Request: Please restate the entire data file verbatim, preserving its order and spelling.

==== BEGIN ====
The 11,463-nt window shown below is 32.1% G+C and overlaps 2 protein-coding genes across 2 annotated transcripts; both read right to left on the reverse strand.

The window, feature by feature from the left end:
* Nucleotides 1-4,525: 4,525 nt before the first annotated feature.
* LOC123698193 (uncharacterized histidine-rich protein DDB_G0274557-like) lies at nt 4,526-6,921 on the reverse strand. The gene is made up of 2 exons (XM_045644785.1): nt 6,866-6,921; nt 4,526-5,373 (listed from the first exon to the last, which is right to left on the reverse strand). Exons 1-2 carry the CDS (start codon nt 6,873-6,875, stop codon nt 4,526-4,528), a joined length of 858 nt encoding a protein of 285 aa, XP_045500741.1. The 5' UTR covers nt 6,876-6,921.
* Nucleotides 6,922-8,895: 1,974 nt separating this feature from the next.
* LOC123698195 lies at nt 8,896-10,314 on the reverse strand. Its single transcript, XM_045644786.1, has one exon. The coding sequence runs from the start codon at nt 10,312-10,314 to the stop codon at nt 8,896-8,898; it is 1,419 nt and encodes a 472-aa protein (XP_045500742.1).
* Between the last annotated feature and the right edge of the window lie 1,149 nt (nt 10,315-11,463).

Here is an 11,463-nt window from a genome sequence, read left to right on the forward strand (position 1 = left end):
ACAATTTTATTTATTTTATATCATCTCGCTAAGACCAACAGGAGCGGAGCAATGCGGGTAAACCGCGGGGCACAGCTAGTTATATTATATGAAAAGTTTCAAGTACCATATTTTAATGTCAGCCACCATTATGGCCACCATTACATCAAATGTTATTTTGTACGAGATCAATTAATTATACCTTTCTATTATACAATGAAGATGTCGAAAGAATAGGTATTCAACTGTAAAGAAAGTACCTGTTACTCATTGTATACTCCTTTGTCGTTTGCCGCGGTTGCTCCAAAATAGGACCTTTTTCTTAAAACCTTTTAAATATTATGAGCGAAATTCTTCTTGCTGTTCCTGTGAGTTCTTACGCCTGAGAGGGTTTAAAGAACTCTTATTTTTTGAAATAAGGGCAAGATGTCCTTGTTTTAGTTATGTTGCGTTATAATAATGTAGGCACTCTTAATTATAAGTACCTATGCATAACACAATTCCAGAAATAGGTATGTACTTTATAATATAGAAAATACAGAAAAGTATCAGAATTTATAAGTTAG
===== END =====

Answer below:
The 11,463-nt window shown below is 32.1% G+C and overlaps 2 protein-coding genes across 2 annotated transcripts; both read right to left on the reverse strand.

The window, feature by feature from the left end:
* Nucleotides 1-4,525: 4,525 nt before the first annotated feature.
* LOC123698193 (uncharacterized histidine-rich protein DDB_G0274557-like) lies at nt 4,526-6,921 on the reverse strand. The gene is made up of 2 exons (XM_045644785.1): nt 6,866-6,921; nt 4,526-5,373 (listed from the first exon to the last, which is right to left on the reverse strand). Exons 1-2 carry the CDS (start codon nt 6,873-6,875, stop codon nt 4,526-4,528), a joined length of 858 nt encoding a protein of 285 aa, XP_045500741.1. The 5' UTR covers nt 6,876-6,921.
* Nucleotides 6,922-8,895: 1,974 nt separating this feature from the next.
* LOC123698195 lies at nt 8,896-10,314 on the reverse strand. Its single transcript, XM_045644786.1, has one exon. The coding sequence runs from the start codon at nt 10,312-10,314 to the stop codon at nt 8,896-8,898; it is 1,419 nt and encodes a 472-aa protein (XP_045500742.1).
* Between the last annotated feature and the right edge of the window lie 1,149 nt (nt 10,315-11,463).

Here is an 11,463-nt window from a genome sequence, read left to right on the forward strand (position 1 = left end):
ACAATTTTATTTATTTTATATCATCTCGCTAAGACCAACAGGAGCGGAGCAATGCGGGTAAACCGCGGGGCACAGCTAGTTATATTATATGAAAAGTTTCAAGTACCATATTTTAATGTCAGCCACCATTATGGCCACCATTACATCAAATGTTATTTTGTACGAGATCAATTAATTATACCTTTCTATTATACAATGAAGATGTCGAAAGAATAGGTATTCAACTGTAAAGAAAGTACCTGTTACTCATTGTATACTCCTTTGTCGTTTGCCGCGGTTGCTCCAAAATAGGACCTTTTTCTTAAAACCTTTTAAATATTATGAGCGAAATTCTTCTTGCTGTTCCTGTGAGTTCTTACGCCTGAGAGGGTTTAAAGAACTCTTATTTTTTGAAATAAGGGCAAGATGTCCTTGTTTTAGTTATGTTGCGTTATAATAATGTAGGCACTCTTAATTATAAGTACCTATGCATAACACAATTCCAGAAATAGGTATGTACTTTATAATATAGAAAATACAGAAAAGTATCAGAATTTATAAGTTAG